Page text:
It’s not news that the cost of living in Berkeley and the Bay Area has skyrocketed recently, forcing students, artists and thousands of other workers to either scrape by or live somewhere else. Recognizing the danger of this trend, many local governments and organizations are doing what they can to mitigate the impact on working people. Unfortunately, UC Berkeley is not one of them.
As the president of the union representing postdoctoral scholars at the university, our members are feeling the effects of this economic pressure. We came to the university to pursue the work we’re passionate about: advancing cancer treatments, finding new clean energy sources, discovering new planets and much more. Our work has contributed to the university’s sterling reputation as a research university, and helps yield an average of three new patents every day. Those successes are the result of long hours, hard work, creativity and many, many sacrifices along the way.
That’s why the university’s recent decision to disregard our contract and the federal government’s guidelines granting postdoctoral scholars a modest raise is so unacceptable. Our contract states that we are to be paid at least the National Institutes of Health’s National Research Service Award scale, which sets the levels for federal research pay across the country. Congress instituted a small salary increase to the scale this year, which, according to our contract, should be implemented by June 1 at the latest.
So imagine our surprise when the university told us in May that they were not going to implement the pay raises as they were contractually obligated to do. Even though the university reaps billions in revenue every year thanks to the research being conducted — often largely by postdoctoral researchers — they were balking at a modest increase.
To add insult to injury, administrators at UC Berkeley initially told our members that they would get a raise — and indeed, some postdoctoral scholars actually saw higher paychecks for a month — before sending out form letters that stated the raise was “an error.”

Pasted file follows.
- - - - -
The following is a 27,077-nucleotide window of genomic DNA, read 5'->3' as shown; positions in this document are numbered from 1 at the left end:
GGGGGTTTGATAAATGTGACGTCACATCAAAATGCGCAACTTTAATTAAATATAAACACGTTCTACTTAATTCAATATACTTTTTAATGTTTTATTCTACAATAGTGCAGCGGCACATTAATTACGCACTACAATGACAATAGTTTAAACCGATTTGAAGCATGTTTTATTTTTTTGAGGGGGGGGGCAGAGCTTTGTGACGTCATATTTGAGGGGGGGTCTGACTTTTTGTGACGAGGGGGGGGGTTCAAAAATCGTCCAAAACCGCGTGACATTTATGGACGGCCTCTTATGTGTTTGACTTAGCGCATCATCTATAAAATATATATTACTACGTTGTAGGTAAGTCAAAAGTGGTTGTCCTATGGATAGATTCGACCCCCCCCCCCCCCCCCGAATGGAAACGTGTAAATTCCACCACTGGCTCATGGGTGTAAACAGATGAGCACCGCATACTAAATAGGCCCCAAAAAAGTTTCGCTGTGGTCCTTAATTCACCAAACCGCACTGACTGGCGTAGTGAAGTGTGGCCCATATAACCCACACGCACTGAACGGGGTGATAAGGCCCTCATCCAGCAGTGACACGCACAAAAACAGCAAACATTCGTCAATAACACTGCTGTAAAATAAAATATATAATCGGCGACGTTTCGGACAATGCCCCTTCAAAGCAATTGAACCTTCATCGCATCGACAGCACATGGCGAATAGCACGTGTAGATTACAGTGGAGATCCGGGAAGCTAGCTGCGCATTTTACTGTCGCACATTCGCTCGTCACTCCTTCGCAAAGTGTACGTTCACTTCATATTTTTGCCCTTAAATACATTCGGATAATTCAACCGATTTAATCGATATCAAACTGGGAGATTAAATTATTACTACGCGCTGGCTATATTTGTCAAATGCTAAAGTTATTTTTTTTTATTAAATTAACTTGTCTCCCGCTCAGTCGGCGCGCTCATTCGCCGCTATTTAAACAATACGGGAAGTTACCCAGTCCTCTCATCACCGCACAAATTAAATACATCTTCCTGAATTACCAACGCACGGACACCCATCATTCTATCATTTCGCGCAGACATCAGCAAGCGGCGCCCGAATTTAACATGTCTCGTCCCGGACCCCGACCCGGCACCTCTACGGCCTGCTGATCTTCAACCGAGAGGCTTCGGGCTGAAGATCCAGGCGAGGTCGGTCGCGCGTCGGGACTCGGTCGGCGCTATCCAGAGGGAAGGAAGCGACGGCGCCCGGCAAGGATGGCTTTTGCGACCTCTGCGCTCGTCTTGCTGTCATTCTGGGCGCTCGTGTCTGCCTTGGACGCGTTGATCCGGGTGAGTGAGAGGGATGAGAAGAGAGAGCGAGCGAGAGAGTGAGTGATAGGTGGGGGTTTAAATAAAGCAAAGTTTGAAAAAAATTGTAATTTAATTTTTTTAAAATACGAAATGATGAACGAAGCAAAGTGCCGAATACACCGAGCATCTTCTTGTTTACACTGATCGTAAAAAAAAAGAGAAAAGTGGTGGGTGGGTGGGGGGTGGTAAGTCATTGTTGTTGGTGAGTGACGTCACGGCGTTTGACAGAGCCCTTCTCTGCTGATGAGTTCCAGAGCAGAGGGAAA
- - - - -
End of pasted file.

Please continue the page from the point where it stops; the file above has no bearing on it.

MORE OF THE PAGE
And then, UC Berkeley actually asked them to pay the raises back. We’re talking about $200 or less. After working long hours in the lab on research that benefits the university and society in general, being asked to pay back a small raise can only be seen as outrageous.
This is doubly unfair because the university agreed to the raise in our contract and because we deserve fair compensation to match the rising living costs. Moreover, the National Institutes of Health’s National Research Service Award scale represents the floor, not the ceiling, of postdoctoral pay. That the university would object to paying the bare minimum speaks volumes about its respect for hard working scientists whose achievements and grants add to the university’s coffers each year.
Many UC postdoctoral researchers are recent immigrants to this country, and most of us have families. The university’s decision to renege on our raises sends a clear message that they don’t respect our work or the contributions we make. And it tells us that those at the top of the management structure don’t understand how difficult it is for working people to make ends meet in today’s economy.
Many of us chose to come to the university not just for its academic reputation, but also for its long tradition of social justice. How disappointing to know that management would knowingly deprive us of a small raise. How surprising when one of the campuses, UC Berkeley, would attempt to reverse the raises to collect almost insignificant sums to a multibillion-dollar university. Is this the same UC Berkeley that is often looked to as a national model for progressive values?
We have filed a grievance with the UC Office of the President and are currently waiting for its response. Our hope is that they realize that denying us our raises and attempting to claw back the wages of our members was a big mistake that should be rectified immediately.
Neal Sweeney is the President of UAW Local 5810.